Tony Awards 2014 Belong to Audra McDonald

The 43-year-old actress became the most decorated Broadway actress of all time, winning her record sixth award for her portrayal of Billie Holiday in Lady Day at Emerson’s Bar & Grill.

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Sunday night’s 68th Annual Tony Awards were all about Audra McDonald and James Monroe Iglehart, as one became the most decorated Broadway actress of all time with her win and the other saw his decision to surpass being a pro wrestler and a Harlem Globetrotter pay off with his first Tony win.

McDonald wowed Broadway audiences with her portrayal of Billie Holiday’s struggle with drug and alcohol addiction in Lady Day at Emerson’s Bar & Grill. McDonald had to not only imitate the singer’s alcohol-fueled performances but also had to emulate her signature husky voice.

“I get to the theater at about 6 p.m. or 6:15 p.m. I need that time. I don’t let anybody come in from a half-hour on. I go really deep within myself,” she told the Wall Street Journal about her process to prepare.

Her best lead actress win makes this her sixth Tony surpassing five-time winners Angela Lansbury and the late Julie Harris, CBS News reports.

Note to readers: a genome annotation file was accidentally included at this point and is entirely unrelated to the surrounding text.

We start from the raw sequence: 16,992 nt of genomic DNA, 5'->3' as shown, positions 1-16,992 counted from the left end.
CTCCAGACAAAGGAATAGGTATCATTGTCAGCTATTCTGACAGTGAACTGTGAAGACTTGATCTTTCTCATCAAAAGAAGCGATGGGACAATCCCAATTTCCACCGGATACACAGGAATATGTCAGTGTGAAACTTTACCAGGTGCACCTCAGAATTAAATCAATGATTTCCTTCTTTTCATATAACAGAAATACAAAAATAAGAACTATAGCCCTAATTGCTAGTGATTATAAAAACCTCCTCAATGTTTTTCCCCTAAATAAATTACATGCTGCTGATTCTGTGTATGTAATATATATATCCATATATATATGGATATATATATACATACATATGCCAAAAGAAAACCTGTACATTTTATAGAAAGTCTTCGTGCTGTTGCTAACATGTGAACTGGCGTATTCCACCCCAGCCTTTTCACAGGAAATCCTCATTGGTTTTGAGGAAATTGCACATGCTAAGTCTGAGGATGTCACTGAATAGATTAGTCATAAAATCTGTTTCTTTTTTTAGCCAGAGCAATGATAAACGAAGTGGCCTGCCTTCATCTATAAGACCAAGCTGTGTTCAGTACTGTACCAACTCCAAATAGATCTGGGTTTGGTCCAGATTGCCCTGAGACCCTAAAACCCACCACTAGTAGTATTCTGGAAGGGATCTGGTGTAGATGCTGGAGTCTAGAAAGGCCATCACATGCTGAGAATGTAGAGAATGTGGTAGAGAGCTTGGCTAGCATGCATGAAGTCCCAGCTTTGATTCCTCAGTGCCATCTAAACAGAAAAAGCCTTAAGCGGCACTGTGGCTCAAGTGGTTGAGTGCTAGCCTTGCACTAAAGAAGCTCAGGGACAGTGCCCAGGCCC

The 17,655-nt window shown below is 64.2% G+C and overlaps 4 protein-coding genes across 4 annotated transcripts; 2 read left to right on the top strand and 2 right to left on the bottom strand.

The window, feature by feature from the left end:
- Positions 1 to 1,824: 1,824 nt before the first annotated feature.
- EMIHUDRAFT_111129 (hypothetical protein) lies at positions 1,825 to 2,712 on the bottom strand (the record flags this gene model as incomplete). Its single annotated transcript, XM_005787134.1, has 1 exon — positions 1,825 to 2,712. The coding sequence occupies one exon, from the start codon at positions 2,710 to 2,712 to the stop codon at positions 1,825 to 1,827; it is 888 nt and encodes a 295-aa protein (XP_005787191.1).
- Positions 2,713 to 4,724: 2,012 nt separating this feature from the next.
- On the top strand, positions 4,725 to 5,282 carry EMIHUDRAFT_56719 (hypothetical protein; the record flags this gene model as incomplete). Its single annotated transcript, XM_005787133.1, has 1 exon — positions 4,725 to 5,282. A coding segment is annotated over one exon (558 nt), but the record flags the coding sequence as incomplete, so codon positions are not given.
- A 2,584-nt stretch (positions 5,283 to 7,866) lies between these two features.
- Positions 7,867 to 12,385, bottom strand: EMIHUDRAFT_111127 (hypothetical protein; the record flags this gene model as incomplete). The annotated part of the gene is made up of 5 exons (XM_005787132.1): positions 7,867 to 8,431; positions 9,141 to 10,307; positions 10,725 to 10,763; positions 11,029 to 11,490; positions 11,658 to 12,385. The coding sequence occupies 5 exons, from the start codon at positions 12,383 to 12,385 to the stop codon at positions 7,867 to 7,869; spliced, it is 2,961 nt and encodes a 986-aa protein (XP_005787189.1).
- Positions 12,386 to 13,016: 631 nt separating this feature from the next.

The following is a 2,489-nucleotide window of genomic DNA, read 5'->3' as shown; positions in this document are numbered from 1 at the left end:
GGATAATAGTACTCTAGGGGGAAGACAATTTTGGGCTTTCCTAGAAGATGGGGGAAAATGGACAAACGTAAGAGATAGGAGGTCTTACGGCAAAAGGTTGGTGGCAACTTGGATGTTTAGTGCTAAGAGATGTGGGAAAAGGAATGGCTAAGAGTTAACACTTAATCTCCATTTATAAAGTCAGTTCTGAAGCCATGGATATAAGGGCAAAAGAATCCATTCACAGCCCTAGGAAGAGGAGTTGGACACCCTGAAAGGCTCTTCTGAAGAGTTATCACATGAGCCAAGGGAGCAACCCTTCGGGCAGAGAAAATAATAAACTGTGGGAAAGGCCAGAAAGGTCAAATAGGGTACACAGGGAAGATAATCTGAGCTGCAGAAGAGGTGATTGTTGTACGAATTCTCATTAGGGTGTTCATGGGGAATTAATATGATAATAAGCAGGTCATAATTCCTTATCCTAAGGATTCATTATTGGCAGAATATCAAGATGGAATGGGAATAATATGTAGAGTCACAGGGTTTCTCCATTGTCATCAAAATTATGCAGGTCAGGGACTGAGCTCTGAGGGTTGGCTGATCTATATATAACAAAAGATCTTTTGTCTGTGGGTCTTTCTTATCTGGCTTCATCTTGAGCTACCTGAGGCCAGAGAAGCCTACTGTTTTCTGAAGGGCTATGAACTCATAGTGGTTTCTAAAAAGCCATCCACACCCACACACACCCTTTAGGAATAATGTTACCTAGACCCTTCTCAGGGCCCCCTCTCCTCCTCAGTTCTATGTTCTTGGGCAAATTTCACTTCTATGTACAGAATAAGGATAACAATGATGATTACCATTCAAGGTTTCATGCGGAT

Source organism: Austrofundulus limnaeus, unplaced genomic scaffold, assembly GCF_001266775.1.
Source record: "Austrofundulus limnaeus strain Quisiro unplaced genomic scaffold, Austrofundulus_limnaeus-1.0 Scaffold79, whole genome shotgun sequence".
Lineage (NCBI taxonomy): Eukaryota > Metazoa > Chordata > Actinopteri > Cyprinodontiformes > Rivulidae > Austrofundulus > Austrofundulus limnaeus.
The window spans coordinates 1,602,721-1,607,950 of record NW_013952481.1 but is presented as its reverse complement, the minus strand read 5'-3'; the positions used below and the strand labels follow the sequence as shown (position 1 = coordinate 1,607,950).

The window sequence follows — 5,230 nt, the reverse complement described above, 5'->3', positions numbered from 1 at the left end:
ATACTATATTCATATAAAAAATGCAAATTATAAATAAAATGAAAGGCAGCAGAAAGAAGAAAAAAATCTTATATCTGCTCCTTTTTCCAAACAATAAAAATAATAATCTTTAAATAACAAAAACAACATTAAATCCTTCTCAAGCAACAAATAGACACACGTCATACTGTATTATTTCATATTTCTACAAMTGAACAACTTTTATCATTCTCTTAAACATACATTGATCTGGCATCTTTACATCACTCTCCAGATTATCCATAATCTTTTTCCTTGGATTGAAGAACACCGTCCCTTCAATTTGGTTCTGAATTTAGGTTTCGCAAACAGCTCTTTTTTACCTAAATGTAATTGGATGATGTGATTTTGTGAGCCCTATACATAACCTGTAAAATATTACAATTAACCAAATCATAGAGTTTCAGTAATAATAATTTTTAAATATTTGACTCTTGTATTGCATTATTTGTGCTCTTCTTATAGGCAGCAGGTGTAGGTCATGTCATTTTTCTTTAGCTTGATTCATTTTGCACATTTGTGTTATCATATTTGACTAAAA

The 43-year-old actress got her career off to a strong start having won three Tony Awards by the time she was 28 for her performances in Carousel, Master Class, and Ragtime.

McDonald would win her fourth Tony in 2004 for her performance as Ruth Younger in A Raisin in the Sun. McDonald would take home her fifth Tony Award some eight years later for her portrayal as Bess in Broadway’s The Gershwins’ Porgy and Bess.  

McDonald dedicated her win to Holiday, saying, “You deserve so much more than you were given on this planet.”

James Monroe Iglehart’s win, for Best Performance by an Actor in a Featured Role in a Musical for his portrayal as the genie in Disney’s Aladdin, is pretty amazing for a man who once believed his future was in pro wrestling.

“I almost became a pro wrestler,” Iglehart, the 6-foot-tall, 295-pound, 39-year-old thespian told the Los Angeles Times. But that changed after he “… saw someone really get hit with a chair. And then I said, ‘No, I don’t want to do that!'” The actor also toyed with the idea of becoming a Harlem Globetrotter before truly taking his passion for musical theater seriously.